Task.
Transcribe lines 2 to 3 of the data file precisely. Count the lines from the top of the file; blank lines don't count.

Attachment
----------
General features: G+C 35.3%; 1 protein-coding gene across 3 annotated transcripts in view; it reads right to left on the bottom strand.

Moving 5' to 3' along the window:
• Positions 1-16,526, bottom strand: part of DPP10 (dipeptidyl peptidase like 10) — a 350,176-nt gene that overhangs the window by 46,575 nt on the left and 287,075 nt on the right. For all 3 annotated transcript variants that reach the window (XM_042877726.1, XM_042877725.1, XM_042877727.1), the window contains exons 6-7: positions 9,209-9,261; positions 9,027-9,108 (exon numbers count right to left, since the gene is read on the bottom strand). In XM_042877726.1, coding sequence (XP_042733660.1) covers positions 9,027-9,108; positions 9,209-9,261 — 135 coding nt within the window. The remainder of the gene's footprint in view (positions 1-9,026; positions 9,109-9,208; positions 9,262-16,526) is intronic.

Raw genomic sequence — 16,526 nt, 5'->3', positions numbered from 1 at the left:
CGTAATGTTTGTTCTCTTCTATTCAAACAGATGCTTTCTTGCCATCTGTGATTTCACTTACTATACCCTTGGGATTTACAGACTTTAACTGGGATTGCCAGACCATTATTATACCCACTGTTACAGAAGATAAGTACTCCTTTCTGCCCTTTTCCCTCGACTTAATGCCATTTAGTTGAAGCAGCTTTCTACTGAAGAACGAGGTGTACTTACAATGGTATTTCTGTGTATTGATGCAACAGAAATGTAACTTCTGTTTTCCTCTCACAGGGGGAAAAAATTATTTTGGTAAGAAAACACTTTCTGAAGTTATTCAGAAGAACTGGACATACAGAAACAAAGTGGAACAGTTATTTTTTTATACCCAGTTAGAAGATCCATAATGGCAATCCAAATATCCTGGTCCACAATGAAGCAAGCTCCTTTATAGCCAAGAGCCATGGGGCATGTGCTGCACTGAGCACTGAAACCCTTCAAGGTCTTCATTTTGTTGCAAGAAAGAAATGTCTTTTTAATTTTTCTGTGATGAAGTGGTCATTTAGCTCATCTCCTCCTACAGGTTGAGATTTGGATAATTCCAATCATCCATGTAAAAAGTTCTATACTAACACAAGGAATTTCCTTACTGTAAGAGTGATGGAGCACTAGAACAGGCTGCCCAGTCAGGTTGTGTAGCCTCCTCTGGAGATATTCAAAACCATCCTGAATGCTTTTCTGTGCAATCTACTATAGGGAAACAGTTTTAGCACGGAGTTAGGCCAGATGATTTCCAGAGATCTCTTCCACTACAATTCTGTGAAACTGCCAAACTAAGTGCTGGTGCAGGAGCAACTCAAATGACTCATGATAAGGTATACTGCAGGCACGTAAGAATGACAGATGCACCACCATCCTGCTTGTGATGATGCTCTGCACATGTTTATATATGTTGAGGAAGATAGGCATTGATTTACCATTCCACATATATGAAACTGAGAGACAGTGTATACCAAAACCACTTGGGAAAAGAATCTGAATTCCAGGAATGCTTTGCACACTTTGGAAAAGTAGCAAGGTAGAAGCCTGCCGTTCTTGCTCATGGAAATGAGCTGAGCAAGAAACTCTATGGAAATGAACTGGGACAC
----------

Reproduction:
Moving 5' to 3' along the window:
• Positions 1-16,526, bottom strand: part of DPP10 (dipeptidyl peptidase like 10) — a 350,176-nt gene that overhangs the window by 46,575 nt on the left and 287,075 nt on the right. For all 3 annotated transcript variants that reach the window (XM_042877726.1, XM_042877725.1, XM_042877727.1), the window contains exons 6-7: positions 9,209-9,261; positions 9,027-9,108 (exon numbers count right to left, since the gene is read on the bottom strand). In XM_042877726.1, coding sequence (XP_042733660.1) covers positions 9,027-9,108; positions 9,209-9,261 — 135 coding nt within the window. The remainder of the gene's footprint in view (positions 1-9,026; positions 9,109-9,208; positions 9,262-16,526) is intronic.